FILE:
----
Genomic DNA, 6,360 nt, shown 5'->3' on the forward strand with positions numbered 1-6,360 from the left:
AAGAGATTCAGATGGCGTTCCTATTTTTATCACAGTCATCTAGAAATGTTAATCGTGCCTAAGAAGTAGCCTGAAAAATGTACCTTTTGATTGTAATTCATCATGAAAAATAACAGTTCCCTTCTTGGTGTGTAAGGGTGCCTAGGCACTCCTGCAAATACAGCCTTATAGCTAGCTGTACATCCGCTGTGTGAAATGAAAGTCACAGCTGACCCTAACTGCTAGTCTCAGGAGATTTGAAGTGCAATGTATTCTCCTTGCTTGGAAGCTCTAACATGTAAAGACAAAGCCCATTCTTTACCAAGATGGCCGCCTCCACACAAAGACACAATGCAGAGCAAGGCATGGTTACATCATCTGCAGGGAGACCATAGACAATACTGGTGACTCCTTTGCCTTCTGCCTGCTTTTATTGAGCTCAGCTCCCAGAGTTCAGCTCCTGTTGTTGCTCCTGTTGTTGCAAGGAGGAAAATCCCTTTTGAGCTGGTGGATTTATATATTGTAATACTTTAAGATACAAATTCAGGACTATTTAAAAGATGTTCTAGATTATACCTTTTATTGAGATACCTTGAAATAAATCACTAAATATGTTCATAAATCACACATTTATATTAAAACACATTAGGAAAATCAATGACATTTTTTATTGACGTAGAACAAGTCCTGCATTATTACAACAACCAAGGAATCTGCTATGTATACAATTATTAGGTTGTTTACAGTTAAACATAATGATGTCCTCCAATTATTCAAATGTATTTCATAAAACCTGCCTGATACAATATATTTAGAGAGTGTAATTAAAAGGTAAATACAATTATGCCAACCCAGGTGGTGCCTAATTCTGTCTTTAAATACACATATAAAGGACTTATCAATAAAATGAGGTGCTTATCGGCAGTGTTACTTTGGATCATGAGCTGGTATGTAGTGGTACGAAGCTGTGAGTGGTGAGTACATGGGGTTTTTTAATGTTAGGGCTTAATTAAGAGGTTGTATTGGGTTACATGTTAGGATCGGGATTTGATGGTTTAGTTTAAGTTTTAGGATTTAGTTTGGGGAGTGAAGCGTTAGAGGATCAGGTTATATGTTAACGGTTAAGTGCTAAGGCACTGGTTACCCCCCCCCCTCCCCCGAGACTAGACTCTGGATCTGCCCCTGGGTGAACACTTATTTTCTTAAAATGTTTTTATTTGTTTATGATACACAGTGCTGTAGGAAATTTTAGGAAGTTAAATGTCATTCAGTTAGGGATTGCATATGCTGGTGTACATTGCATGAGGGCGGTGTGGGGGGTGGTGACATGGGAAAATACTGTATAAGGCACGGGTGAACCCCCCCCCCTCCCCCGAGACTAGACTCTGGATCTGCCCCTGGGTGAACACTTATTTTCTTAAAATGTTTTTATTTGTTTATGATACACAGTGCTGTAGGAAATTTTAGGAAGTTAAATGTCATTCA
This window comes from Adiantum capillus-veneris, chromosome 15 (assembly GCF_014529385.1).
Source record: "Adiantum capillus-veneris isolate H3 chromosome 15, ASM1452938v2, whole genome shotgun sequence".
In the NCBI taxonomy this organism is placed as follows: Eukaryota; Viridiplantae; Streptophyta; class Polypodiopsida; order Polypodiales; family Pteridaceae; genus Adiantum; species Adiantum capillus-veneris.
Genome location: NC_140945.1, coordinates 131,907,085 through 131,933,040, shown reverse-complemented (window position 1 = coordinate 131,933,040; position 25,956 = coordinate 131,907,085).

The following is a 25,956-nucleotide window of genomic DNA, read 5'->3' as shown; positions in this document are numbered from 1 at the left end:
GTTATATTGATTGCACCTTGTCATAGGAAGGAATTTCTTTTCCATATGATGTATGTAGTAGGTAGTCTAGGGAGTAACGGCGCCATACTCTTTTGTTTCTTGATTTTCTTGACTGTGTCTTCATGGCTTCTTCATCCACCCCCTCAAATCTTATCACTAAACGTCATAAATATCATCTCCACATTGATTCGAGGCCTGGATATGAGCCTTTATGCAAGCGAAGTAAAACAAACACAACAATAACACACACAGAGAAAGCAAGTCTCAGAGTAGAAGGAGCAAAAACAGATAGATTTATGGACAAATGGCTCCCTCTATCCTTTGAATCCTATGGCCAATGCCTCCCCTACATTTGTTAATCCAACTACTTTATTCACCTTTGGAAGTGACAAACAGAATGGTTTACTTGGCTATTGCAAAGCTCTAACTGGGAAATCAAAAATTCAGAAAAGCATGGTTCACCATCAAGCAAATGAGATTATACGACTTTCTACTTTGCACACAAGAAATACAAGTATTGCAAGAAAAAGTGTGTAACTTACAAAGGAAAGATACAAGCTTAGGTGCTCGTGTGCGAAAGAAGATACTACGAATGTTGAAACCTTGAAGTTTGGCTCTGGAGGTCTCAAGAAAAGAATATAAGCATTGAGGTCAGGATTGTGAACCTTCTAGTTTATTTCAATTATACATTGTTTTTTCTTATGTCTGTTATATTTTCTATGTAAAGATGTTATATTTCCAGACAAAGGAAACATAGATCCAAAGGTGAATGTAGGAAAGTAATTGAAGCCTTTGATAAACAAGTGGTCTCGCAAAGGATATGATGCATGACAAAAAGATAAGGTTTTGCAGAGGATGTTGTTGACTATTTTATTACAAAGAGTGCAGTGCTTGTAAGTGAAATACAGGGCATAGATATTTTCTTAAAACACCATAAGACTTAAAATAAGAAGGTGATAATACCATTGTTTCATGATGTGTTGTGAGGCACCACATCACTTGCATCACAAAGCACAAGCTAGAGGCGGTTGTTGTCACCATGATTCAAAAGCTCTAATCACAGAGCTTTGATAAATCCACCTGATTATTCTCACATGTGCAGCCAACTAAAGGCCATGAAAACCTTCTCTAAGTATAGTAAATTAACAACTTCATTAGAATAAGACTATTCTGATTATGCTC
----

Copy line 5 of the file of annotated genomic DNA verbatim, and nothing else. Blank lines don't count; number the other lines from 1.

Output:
In the NCBI taxonomy this organism is placed as follows: Eukaryota; Viridiplantae; Streptophyta; class Polypodiopsida; order Polypodiales; family Pteridaceae; genus Adiantum; species Adiantum capillus-veneris.